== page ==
Sinkholes can form anywhere there is soluble rock present underground. This is known as "karst terrain," according to Randall Orndorff, Director at the Eastern Geology and Paleoclimate Science Center of the United States Geological Survey. Soluble rocks that could potentially lead to sinkhole formation include limestone, gypsum and salt.
More than 20 percent of the country is above "karst terrain," which can produce a sinkhole, according to the U.S. Geological Survey (USGS).
Sinkholes occur most often in Florida, Texas, Alabama, Missouri, Tennessee, Kentucky and Pennsylvania.
Earlier this year, a 20-foot sinkhole in Florida swallowed a house and its resident after developing while the man was sleeping.
On Aug. 11, 2013, a 60-foot-wide sinkhole formed under the Summer Bay Resort in Clermont, Fla., prompting the evacuation of its guests. Nobody was injured.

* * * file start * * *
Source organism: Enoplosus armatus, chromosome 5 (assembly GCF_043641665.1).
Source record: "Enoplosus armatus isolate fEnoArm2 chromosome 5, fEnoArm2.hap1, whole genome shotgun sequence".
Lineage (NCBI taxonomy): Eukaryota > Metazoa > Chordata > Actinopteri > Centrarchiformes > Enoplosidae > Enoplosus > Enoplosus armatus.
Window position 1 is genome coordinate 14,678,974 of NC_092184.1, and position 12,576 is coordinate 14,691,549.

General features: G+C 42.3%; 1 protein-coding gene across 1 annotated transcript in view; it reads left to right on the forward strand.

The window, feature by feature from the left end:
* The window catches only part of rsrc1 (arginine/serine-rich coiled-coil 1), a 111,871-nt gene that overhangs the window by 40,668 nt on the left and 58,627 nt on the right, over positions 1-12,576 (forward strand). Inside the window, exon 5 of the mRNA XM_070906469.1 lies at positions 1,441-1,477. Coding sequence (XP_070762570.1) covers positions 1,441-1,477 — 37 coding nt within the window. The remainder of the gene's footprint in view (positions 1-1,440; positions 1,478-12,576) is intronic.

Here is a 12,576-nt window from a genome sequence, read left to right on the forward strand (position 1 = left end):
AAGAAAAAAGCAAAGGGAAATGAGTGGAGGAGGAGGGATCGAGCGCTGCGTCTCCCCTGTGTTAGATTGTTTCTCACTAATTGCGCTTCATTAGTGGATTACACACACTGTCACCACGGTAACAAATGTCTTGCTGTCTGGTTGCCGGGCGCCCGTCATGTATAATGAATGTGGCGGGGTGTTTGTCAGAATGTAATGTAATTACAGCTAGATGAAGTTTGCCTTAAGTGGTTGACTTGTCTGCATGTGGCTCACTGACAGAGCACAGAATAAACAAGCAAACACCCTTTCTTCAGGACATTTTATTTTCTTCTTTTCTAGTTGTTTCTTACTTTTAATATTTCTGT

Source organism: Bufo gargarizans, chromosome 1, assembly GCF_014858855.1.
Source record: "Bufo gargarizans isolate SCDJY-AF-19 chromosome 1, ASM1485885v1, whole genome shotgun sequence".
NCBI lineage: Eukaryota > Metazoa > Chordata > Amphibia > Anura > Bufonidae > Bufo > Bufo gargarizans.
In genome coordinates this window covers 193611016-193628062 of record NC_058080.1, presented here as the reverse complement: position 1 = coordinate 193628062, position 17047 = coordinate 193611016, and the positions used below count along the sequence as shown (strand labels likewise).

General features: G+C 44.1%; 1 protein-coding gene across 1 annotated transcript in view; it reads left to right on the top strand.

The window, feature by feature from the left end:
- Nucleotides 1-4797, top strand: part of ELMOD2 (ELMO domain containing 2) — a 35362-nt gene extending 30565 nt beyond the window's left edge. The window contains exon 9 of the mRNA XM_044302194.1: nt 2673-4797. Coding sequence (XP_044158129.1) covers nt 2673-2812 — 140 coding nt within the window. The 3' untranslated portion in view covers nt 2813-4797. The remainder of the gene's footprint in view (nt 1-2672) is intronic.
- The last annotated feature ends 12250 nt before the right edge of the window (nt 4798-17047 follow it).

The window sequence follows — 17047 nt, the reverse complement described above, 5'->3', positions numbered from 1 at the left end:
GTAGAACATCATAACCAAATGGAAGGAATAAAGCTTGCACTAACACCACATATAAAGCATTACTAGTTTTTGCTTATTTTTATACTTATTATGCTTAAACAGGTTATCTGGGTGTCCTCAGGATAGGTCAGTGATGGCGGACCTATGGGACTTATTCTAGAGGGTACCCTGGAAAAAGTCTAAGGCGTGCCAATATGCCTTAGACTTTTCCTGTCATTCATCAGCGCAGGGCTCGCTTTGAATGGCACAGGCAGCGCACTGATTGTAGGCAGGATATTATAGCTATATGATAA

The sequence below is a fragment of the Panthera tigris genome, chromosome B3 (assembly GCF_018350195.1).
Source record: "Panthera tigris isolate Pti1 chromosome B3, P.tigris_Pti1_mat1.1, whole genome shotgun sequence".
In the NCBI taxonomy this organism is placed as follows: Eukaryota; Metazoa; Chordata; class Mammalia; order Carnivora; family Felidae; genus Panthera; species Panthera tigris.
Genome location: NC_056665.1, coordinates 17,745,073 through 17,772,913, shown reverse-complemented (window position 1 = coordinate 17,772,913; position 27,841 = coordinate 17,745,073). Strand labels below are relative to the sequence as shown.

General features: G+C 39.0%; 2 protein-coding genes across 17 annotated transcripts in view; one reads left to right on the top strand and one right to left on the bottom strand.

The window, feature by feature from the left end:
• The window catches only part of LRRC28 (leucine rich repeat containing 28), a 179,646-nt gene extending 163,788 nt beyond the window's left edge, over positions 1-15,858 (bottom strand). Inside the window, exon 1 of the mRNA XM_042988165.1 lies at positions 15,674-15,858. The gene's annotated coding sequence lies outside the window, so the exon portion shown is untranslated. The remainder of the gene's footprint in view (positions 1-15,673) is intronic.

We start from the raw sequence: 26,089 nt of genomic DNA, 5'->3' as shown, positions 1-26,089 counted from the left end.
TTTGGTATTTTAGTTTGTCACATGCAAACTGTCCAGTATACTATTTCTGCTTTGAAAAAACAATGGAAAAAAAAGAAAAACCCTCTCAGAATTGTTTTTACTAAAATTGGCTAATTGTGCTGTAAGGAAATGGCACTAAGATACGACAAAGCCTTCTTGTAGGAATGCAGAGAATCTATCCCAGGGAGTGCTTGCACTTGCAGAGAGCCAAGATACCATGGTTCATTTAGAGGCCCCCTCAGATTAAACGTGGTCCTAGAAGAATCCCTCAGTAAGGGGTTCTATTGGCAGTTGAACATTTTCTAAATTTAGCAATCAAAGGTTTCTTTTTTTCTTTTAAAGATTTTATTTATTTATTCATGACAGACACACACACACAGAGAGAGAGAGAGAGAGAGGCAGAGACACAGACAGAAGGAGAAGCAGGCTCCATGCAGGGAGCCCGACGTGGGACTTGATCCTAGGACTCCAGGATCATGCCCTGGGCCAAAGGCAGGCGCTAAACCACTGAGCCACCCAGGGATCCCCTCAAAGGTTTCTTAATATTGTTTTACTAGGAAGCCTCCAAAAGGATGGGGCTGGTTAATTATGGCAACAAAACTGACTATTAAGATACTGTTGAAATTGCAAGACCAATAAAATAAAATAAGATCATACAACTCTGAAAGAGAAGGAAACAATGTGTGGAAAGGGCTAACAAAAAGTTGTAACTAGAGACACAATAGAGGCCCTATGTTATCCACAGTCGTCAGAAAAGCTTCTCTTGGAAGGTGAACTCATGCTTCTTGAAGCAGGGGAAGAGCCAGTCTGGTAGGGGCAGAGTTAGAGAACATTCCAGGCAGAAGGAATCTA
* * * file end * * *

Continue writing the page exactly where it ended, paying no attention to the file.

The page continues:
Content contributed by Molly Cochran.
Sunshine will slowly fade away early this week as clouds move in ahead of the next storm system.
Above-normal temperatures will again move into the Los Angeles area.
A chance of rain is expected on Monday as a Pacific storm moves through the Northwest United States.
Seasonable, dry weather will prevail across the Atlanta area through Friday.
Umbrellas and raincoats will be needed this week in the Seattle area.
Sunshine and dry conditions will be seen over the Dallas-Fort Worth area through the end of the week.
Edmonton, AB (1995)
Small snowstorm brought major traffic problems; dozens of vehicles slid into ditches during the first snowfall of the season.
Eastern New England (1770)
"An exceeding great NE storm" -- great damage MA to ME -- highest tide since 1723.
Pagwa, Ontario, Canada (1923)
Highest amount of snowfall in Ontario for a climatological day - 36.0".